Sitting around the table with my medical students discussing our recently diagnosed child with Lyme disease, our discussion focused on the need for early diagnosis.  While this particular patient was caught fairly early in her disease based on symptoms, the diagnosis remains elusive for many. Blood tests do not detect early stages of the disease and patients often disregard early symptoms as being insignificant. Yet, practicing medicine in an area where Lyme is present and prevalent (NJ), we each had a case to share of the horrific late stages of the disease, including a young man with Lyme encephalitits and another middle aged man with Lyme carditis and a heart rate of 29.

Lyme disease is a vector-borne illness cause by the spirochete Borrelia burgdorferi transmitted primarily in the US by Ixodes scapularis, commonly known as the deer tick. It was first recognized in Scandinavia in the early 1900’s but did not become well-known until a group of school children from the same street in Lyme, Connecticut were diagnosed with juvenile rheumatoid arthritis in the mid-1970’s.  Further investigation led to the bacterial etiology in 1976. Since that time, it has grown in its incidence and geographic range.

The spirochetes of Borrelia are unique bacteria possessing an unusual genome, which is made up of one linear chromosome with a one mega base size and several circular and linear plasmids. The chromosome size is relatively small compared to other bacteria. The genetic map of Borrelia burgdorfi was published in 1997.  The chromosome possess 842 functional genes and one pseudogene. This organism lacks enzymes necessary for biosynthesis of aminoacids, fatty acids, nucleotides, and cofactors, which explains the need for a complex medium containing all these for the growth of the Lyme spirochetes.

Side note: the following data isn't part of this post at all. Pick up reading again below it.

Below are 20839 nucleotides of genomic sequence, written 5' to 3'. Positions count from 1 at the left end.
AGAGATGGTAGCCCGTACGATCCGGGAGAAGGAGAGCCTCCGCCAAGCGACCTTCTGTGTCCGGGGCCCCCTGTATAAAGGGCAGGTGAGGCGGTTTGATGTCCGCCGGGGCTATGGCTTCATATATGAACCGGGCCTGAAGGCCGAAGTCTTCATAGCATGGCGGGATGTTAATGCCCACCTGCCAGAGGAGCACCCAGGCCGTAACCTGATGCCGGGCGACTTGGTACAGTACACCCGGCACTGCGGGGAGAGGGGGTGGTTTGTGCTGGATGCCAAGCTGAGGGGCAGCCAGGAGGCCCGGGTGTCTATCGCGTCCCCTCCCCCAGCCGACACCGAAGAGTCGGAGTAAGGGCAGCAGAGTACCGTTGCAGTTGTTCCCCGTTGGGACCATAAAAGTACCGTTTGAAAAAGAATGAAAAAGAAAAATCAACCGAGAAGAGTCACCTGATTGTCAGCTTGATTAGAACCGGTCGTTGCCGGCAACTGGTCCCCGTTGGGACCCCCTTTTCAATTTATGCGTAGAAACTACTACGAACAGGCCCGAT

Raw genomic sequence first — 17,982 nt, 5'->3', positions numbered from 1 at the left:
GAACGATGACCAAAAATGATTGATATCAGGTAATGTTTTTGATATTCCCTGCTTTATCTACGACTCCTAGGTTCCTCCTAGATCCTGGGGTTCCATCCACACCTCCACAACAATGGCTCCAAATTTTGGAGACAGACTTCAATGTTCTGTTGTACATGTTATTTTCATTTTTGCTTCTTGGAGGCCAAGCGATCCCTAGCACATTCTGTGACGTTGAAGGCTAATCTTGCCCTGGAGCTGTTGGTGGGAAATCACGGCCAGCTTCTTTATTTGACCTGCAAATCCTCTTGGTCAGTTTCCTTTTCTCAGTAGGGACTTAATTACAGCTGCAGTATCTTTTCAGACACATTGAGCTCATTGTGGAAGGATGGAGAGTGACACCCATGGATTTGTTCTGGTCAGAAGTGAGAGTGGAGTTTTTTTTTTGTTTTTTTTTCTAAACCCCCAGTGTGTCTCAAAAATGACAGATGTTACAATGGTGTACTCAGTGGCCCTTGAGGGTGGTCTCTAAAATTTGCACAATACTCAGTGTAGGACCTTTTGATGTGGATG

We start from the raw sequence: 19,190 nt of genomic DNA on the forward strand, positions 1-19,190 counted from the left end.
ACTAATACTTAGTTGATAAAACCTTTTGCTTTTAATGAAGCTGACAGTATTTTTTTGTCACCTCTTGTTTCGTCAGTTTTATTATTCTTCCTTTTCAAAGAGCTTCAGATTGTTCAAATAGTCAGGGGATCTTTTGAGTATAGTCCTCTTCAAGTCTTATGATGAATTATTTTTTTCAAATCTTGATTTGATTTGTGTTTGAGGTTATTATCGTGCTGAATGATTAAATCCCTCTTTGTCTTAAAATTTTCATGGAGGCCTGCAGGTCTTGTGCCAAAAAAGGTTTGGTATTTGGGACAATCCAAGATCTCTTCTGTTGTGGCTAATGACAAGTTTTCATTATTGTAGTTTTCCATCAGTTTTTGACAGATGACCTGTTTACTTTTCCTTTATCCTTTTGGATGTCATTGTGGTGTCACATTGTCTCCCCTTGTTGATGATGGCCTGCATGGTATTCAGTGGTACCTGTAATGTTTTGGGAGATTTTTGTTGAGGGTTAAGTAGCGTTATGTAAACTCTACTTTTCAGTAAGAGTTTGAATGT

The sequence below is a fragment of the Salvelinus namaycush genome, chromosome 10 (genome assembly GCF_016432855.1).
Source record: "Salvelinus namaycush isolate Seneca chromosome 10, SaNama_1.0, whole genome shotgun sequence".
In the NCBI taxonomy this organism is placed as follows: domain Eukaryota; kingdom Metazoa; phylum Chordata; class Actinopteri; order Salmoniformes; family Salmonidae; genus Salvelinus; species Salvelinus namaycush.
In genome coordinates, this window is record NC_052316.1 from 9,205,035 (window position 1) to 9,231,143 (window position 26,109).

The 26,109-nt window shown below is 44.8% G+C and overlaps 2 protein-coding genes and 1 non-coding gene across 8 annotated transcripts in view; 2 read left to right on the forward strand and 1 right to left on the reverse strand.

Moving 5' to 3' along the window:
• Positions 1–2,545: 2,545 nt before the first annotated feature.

Biologically, B. burgdorfi is a gram-negative organism which grows best in a microareophilic atmosphere. It divides every 8-12 hours during log-phase growth. It resembles other organisms in the Borrelia genuse and possesses 7-11 periplasmic flagella, which are made up of flagellin.

According to the CDC, Lyme Disease is now the fastest growing vector transmitted disease in the US infecting approximately 300,000 Americans annually. Since national surveillance began in 1982, its incidence increased 25-fold. Furthermore, new Lyme Disease cases in the US are being detected at a rate of 25,000 cases per month, 5,770 per month, 822 per day, or 3 per hour. What is especially concerning is the fact that there is no reliable test to detect Lyme Disease and currently only 50% of patients recall a tick bite or a typical rash. The ELISA screening test is only 30%  reliable and 40% of infected patients go on to suffer long-term medical problems for which there is no good treatment. The evidence is lacking that short courses of antibiotics eliminate the Lyme spirochete and there is a 40% relapse rate.

Lyme disease cases have been reported in 49 states, excluding in Hawaii. However, most cases, approximately 96%, occur in 14 states. The New England states have the most number of cases followed by the Mid-Atlantic and Mid-west states. It tends to occur more in wooded or rural areas.